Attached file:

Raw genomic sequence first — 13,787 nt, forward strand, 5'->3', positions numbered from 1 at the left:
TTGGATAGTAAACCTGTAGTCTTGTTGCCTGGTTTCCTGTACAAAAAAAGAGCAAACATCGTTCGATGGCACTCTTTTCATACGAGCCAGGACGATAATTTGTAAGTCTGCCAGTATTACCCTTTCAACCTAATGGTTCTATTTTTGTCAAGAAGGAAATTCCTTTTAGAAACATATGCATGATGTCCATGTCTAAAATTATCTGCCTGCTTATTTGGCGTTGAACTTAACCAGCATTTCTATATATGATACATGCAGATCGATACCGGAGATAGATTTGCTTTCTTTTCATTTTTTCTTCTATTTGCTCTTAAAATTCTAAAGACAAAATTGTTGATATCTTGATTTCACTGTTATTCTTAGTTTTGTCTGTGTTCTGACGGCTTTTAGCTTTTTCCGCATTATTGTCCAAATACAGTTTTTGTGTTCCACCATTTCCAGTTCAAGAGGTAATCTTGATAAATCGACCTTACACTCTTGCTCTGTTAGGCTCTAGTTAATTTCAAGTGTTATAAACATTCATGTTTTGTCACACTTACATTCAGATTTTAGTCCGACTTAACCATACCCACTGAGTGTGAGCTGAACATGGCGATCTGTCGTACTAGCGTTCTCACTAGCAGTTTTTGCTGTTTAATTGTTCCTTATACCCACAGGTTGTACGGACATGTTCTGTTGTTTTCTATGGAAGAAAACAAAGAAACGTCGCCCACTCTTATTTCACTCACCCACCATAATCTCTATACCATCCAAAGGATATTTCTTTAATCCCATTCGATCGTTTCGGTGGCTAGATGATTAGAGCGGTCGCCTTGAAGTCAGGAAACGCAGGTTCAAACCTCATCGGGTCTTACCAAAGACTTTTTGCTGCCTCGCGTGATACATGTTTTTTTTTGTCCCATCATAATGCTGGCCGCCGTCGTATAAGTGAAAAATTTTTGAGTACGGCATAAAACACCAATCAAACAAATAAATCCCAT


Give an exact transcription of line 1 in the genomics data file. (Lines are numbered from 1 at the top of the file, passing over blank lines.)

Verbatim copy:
Raw genomic sequence first — 13,787 nt, forward strand, 5'->3', positions numbered from 1 at the left: